The rocket company, founded in New Zealand and headquartered in Southern California, says it can launch an Electron rocket for less than $5 million per flight.

Rocket Lab is one of many entrepreneurial startups focused on launching small satellites into orbit, but it’s the first in the current wave of rocket companies to successfully put a satellite into orbit. The second Electron launch in January put four small spacecraft in orbit, following a test flight in May 2017 that fell short of orbit.

Beck said the launch pad in New Zealand will remain the company’s primary launch site.

“The pad down in New Zealand is curently locked to launch every 72 hours. That will remain a very high-frequency launch (pad),” Beck said. “LC-2, think of it more as a boutique pad for customers that want to remain in the United States, and if they have certain requirement around inclinations.”

One way officials intend to shorten the time needed to build Rocket Lab’s new launch pad at Wallops will be to use existing propellant supplies at pad 0A. The Antares rocket uses the same kerosene/liquid oxygen propellant mix as the Electron booster.

“We have facilities in place we can leverage off of,” Nash said in an Oct. 17 press conference. “We know how to work with the commodities that are the same as the Electron, the liquid oxygen and the RP-1 refined kerosene, so it’s within our experience base.

“We have a very experienced workforce that has built a launch pad, repaired a launch pad, we know we can go do it.”

Rocket Lab selected Wallops Island after considering other locations for its first U.S. launch site, including Cape Canaveral, Vandenberg Air Force Base in California, and Kodiak Island, Alaska.

Beck said Cape Canaveral is “just very, very busy” and is “pretty much a single-user spaceport” when launching without an automated flight termination system, a destruct package used to end a rocket flight gone awry.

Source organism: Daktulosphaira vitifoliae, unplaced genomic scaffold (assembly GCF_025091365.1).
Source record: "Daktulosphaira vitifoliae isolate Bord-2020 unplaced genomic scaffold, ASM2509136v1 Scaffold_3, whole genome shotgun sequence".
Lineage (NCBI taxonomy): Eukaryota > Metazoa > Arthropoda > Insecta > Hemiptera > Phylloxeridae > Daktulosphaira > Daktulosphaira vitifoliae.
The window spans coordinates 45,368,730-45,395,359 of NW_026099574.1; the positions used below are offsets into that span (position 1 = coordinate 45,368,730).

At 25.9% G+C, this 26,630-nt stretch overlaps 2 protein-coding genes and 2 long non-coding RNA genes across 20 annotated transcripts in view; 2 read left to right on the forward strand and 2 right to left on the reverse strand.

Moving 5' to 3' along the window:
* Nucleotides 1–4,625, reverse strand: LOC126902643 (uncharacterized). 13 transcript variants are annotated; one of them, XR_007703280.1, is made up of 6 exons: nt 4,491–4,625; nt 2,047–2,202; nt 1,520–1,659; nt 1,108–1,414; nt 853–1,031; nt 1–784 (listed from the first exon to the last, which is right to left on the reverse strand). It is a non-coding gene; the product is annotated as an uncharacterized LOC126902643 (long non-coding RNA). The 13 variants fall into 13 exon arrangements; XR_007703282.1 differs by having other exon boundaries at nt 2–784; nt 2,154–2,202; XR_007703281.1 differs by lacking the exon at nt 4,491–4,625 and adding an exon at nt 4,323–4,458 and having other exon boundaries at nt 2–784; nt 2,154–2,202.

While Cape Canaveral and Wallops Island are good launch sites for satellites heading into low-to-mid inclination orbits, Vandenberg and Kodiak offer launch azimuths to the south for missions destined for polar, sun-synchronous orbits.

“I think the mid-inclination (orbits) are very useful for a number of missions,” Beck said. “Obviously, sun-synchronous is great for Earth observation, but mid-inclination is really good for communications and a number of science missions. We saw the need for a mid-inclination launch site first, but we’ll move into the high-inclination stuff as well.”

He said Rocket Lab will continue discussions with other U.S. launch sites for a future polar orbit launch base. Rocket Lab may also develop a launch base in partnership with Lockheed Martin in Scotland.

In addition to the launch pad, Rocket Lab plans to build a rocket assembly building, control center and payload processing facility in the Wallops Research Park adjacent to NASA’s Wallops Flight Facility. Beck said Rocket Lab plans to invest around $20 million to develop facilities at Wallops, and the company expects to generate around 30 jobs as launch operations get underway there.

Virginia Governor Ralph Northam signed a $5 million grant to go toward Rocket Lab’s development at Wallops, according to Virginia Transportation Secretary Shannon Valentine. But officials did not elaborate on further economic incentives to lure Rocket Lab to the state.

Nash said the exact amount of economic incentives offered to Rocket Lab is part of a “proprietary agreement.”

Meanwhile, preparations for the third Electron launch in New Zealand are advancing toward a planned liftoff in November, Beck said.

The mission was grounded in June to resolve a motor controller issue on the rocket, but engineers believe they have fixed that problem.

The second stage and kick stage for the third Electron mission, christened “It’s Business Time,” are currently at the Mahia Peninsula launch facility, and the first stage is expected to arrive before the end of the month.

“With the motor controller, we haven’t rushed to get back to the pad,” Beck said. “What we’ve, in fact, done is taken our time to really set the business up to succeed in a high volume kind of way.”

Rocket Lab opened a new rocket factory in Auckland earlier this month for the assembly of composite structures, and a manufacturing plant in Huntington Beach, California, produces engines and avionics.

“Between the New Zealand factory and the U.S. factory, we’re able to produce one launch vehicle every week,” Beck said. “We’re kind of not looking to the next launch. We’re looking to the next 100 launches.”

But Rocket Lab’s next launch is sure to gain plenty of attention as the company transitions into an operational mode. Assuming the upcoming launch goes well, another Electron flight is scheduled from New Zealand in December carrying a load of NASA-sponsored CubeSats into orbit.

“We’ve got 16 flights scheduled next year,” Beck said. “Our goal by the end of next year is to be launching once very two weeks, and as we move into 2020, launching once a week. We’re tracking a pretty big pipeline of customers, and we’ve been very fortunate that people have put their trust in us. For us, it’s making sure we do everything we can to deliver these customers’ payloads to orbit.”

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Follow Stephen Clark on Twitter: @StephenClark1.